SrI: SrImathE SatakOpAya nama: SrImathE rAmAnujAya nama: SrImath varavaramunayE nama:
nāsato vidyate bhāvo
nābhāvo vidyate sataḥ
ubhayor api dṛṣṭo ’ntas
tv anayos tattva-darśibhiḥ
To the non-constant (asat=matter) fixity is not; to the constant (sat=spirit) non-fixity is not. To Truth-Seers are known, the essential natures of both.[1. Rāmānuja tells us that this verse has no allusion to the Sathkārya-vāda of the Sānkhyās (vide, Sānkhya Sūtra I-78). Yogi Pārthasārathi writes: ‘What is here taught is, not the inconvertibility of nothing into a thing, but the inconvertibility of one kind of thing or category (viz., the ever mutable matter) into another kind of thing or category (viz., the ever immutable soul). …]
Of that which is ‘asat’, or body, it cannot be predicated that it is ‘sat’. Of that which is ‘sat’ or spirit, it cannot be predicated that it is ‘asat’. To Seers of truth (or Sages), the ultimate natures (anta) of both these postulates are matters of their definite apprehension (or direct perceptual matters of observation)[2. This means that the essential or substantial natures of these super-sensuous categories are demonstrably or by observation, known to Sages. They are as certain knowledge to them as sense-knowledge to us.].
Anta is literally the ‘end’. Here it means the ‘end’ of proof, or the conclusive end of a thing indicated. (So that the ‘end’ of sat and asat means their ultimate or essential natures).
The conclusion or certitude arrived at by Sages in this matter is that the nature of the non-sentient ‘body’, is ‘asat’ only (=inconstancy), and that the nature of the sentient ‘atma’ is ‘sat’ only (=constancy). Asat is thus that which is of the perishable character, and sat that which is of the imperishable character. Says Bhagavān Parāśara:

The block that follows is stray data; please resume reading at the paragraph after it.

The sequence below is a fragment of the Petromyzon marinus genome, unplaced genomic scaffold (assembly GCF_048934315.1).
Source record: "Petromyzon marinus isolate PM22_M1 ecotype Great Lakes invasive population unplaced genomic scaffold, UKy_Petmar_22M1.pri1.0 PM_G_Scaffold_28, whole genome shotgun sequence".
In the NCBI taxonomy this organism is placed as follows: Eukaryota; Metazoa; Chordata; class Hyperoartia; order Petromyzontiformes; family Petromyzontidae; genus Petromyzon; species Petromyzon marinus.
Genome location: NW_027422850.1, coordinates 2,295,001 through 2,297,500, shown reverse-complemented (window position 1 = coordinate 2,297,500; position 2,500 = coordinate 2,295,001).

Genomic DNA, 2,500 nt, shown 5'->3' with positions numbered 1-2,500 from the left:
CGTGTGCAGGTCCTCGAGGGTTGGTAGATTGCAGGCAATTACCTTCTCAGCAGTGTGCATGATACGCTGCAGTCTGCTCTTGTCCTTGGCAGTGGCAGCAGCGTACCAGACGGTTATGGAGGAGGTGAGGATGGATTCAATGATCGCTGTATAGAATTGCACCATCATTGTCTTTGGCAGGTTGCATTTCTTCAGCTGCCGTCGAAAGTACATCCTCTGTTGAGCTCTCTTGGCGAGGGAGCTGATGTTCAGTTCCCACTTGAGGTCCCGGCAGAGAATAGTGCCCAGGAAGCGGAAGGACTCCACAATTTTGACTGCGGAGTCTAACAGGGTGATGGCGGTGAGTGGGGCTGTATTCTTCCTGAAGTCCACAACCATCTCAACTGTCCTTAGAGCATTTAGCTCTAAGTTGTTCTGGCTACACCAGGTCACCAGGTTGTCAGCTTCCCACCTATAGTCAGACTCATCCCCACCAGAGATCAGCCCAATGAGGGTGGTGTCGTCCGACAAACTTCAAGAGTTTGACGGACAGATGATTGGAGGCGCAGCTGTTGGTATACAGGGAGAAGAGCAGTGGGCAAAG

‘O Twice-born (dvija)! There is therefore nothing, even a little, – that, in the number of things, can at any time be said to be (sat) with the exception of the intelligent (vijñāna-ātmā)[3. Ibid; II-12, 45.].’
‘(What has been told thee by me) is that jñāna (=ātmā) is that which is (truth=satyam); everything else is that which is not (asatyam)[4. Ibid; II-14, 24.].’
‘That which is indestructible is admitted by the wise to be the highest Truth (paramārtha). But that which is derived by means of destructible things is doubtless destructible.’[5. IBid; II-14, 24.]
‘What would you call that, O King!, thing?, which by changes, etc., effected by time, receives not different signs (names)?, what is that?’[6. IBid; II-13, 100.]. And so on.
In Gita itself it is affirmed:
‘These bodies have endings etc.,” (ii-18)
‘But as for that, know it is indestructible.’ (ii-17)
Hence it is clear that what are indicated by ‘satva’ and ‘a-satva‘) are these (viz., ātmā and body).
The context does not here admit of this verse having any reference to what is known as the satkārya-vāda. For, the occasion indeed is one when Kṛishṇa has to explain to Arjuna – who is laboring under the delusion of not knowing the distinction between the natures of body and ātmā, – the perishability and the imperishability of these two (categories), in order to dispel that delusion.
It is to show this that the verse: ‘As respects bodies or as respects ātmās etc. (ii-11)’ was begun. And it is to further elaborate the same (subject) that verses:
‘But know that to be indestructible etc.’ (ii-17),
‘These bodies have endings etc.,’ (ii-18),
But how is ātmā’s (or the soul’s) indestructibility known? This verse[7. Next verse 2.17.] tells us:
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